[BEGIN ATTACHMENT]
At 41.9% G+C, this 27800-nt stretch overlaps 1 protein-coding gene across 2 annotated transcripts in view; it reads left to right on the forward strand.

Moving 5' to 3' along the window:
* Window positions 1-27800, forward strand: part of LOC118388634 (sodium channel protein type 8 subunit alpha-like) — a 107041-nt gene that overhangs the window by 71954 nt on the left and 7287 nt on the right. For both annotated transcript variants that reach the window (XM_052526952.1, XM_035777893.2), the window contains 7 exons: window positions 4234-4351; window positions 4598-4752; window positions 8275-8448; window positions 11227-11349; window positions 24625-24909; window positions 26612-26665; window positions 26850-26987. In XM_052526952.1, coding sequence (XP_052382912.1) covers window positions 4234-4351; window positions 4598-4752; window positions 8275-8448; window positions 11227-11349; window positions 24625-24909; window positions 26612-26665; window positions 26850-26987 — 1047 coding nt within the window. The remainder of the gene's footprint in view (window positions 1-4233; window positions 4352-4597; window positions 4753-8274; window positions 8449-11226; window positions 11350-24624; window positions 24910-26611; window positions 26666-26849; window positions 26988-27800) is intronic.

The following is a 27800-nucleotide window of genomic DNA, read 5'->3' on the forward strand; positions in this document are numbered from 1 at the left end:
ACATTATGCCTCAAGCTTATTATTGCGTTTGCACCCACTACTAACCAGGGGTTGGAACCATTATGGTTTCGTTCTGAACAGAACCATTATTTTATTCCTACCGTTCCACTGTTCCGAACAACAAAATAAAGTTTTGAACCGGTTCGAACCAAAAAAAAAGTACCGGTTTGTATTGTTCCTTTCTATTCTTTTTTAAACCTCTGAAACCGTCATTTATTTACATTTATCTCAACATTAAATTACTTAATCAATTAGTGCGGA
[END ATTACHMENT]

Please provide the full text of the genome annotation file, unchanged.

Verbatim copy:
At 41.9% G+C, this 27800-nt stretch overlaps 1 protein-coding gene across 2 annotated transcripts in view; it reads left to right on the forward strand.

Moving 5' to 3' along the window:
* Window positions 1-27800, forward strand: part of LOC118388634 (sodium channel protein type 8 subunit alpha-like) — a 107041-nt gene that overhangs the window by 71954 nt on the left and 7287 nt on the right. For both annotated transcript variants that reach the window (XM_052526952.1, XM_035777893.2), the window contains 7 exons: window positions 4234-4351; window positions 4598-4752; window positions 8275-8448; window positions 11227-11349; window positions 24625-24909; window positions 26612-26665; window positions 26850-26987. In XM_052526952.1, coding sequence (XP_052382912.1) covers window positions 4234-4351; window positions 4598-4752; window positions 8275-8448; window positions 11227-11349; window positions 24625-24909; window positions 26612-26665; window positions 26850-26987 — 1047 coding nt within the window. The remainder of the gene's footprint in view (window positions 1-4233; window positions 4352-4597; window positions 4753-8274; window positions 8449-11226; window positions 11350-24624; window positions 24910-26611; window positions 26666-26849; window positions 26988-27800) is intronic.

The following is a 27800-nucleotide window of genomic DNA, read 5'->3' on the forward strand; positions in this document are numbered from 1 at the left end:
ACATTATGCCTCAAGCTTATTATTGCGTTTGCACCCACTACTAACCAGGGGTTGGAACCATTATGGTTTCGTTCTGAACAGAACCATTATTTTATTCCTACCGTTCCACTGTTCCGAACAACAAAATAAAGTTTTGAACCGGTTCGAACCAAAAAAAAAGTACCGGTTTGTATTGTTCCTTTCTATTCTTTTTTAAACCTCTGAAACCGTCATTTATTTACATTTATCTCAACATTAAATTACTTAATCAATTAGTGCGGA